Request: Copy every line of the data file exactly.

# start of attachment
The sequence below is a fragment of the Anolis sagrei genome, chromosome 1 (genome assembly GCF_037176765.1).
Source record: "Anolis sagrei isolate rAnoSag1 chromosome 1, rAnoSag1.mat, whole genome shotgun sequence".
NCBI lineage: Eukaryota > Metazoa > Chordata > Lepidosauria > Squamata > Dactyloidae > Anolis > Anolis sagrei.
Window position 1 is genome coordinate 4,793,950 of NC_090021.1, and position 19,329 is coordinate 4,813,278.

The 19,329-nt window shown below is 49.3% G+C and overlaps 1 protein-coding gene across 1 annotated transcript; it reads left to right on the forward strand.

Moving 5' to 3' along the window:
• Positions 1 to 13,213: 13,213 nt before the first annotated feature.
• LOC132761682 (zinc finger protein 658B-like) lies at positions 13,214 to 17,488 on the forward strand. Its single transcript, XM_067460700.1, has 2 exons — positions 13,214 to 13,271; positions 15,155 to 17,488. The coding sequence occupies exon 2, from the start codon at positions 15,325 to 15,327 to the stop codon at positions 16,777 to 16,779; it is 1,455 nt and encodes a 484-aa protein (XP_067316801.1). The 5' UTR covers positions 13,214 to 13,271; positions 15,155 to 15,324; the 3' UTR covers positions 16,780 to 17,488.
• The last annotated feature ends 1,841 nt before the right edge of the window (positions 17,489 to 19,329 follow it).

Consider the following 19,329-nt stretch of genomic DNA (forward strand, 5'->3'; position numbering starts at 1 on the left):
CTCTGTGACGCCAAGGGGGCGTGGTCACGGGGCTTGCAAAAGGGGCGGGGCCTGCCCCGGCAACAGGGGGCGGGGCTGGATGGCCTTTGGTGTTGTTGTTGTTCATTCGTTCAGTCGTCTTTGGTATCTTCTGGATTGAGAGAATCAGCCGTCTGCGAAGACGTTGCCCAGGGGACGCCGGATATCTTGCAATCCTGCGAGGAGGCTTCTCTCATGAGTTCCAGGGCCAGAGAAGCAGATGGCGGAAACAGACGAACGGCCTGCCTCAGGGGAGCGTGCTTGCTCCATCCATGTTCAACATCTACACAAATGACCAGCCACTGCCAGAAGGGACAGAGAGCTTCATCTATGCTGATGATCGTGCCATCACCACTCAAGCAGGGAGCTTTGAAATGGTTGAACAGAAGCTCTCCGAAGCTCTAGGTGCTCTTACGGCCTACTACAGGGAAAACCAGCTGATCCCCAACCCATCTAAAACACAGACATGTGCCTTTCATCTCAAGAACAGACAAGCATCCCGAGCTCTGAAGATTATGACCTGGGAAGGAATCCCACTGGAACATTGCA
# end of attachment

The sequence below is a fragment of the Anolis sagrei genome, chromosome 1 (genome assembly GCF_037176765.1).
Source record: "Anolis sagrei isolate rAnoSag1 chromosome 1, rAnoSag1.mat, whole genome shotgun sequence".
NCBI lineage: Eukaryota > Metazoa > Chordata > Lepidosauria > Squamata > Dactyloidae > Anolis > Anolis sagrei.
Window position 1 is genome coordinate 4,793,950 of NC_090021.1, and position 19,329 is coordinate 4,813,278.

The 19,329-nt window shown below is 49.3% G+C and overlaps 1 protein-coding gene across 1 annotated transcript; it reads left to right on the forward strand.

Moving 5' to 3' along the window:
• Positions 1 to 13,213: 13,213 nt before the first annotated feature.
• LOC132761682 (zinc finger protein 658B-like) lies at positions 13,214 to 17,488 on the forward strand. Its single transcript, XM_067460700.1, has 2 exons — positions 13,214 to 13,271; positions 15,155 to 17,488. The coding sequence occupies exon 2, from the start codon at positions 15,325 to 15,327 to the stop codon at positions 16,777 to 16,779; it is 1,455 nt and encodes a 484-aa protein (XP_067316801.1). The 5' UTR covers positions 13,214 to 13,271; positions 15,155 to 15,324; the 3' UTR covers positions 16,780 to 17,488.
• The last annotated feature ends 1,841 nt before the right edge of the window (positions 17,489 to 19,329 follow it).

Consider the following 19,329-nt stretch of genomic DNA (forward strand, 5'->3'; position numbering starts at 1 on the left):
CTCTGTGACGCCAAGGGGGCGTGGTCACGGGGCTTGCAAAAGGGGCGGGGCCTGCCCCGGCAACAGGGGGCGGGGCTGGATGGCCTTTGGTGTTGTTGTTGTTCATTCGTTCAGTCGTCTTTGGTATCTTCTGGATTGAGAGAATCAGCCGTCTGCGAAGACGTTGCCCAGGGGACGCCGGATATCTTGCAATCCTGCGAGGAGGCTTCTCTCATGAGTTCCAGGGCCAGAGAAGCAGATGGCGGAAACAGACGAACGGCCTGCCTCAGGGGAGCGTGCTTGCTCCATCCATGTTCAACATCTACACAAATGACCAGCCACTGCCAGAAGGGACAGAGAGCTTCATCTATGCTGATGATCGTGCCATCACCACTCAAGCAGGGAGCTTTGAAATGGTTGAACAGAAGCTCTCCGAAGCTCTAGGTGCTCTTACGGCCTACTACAGGGAAAACCAGCTGATCCCCAACCCATCTAAAACACAGACATGTGCCTTTCATCTCAAGAACAGACAAGCATCCCGAGCTCTGAAGATTATGACCTGGGAAGGAATCCCACTGGAACATTGCA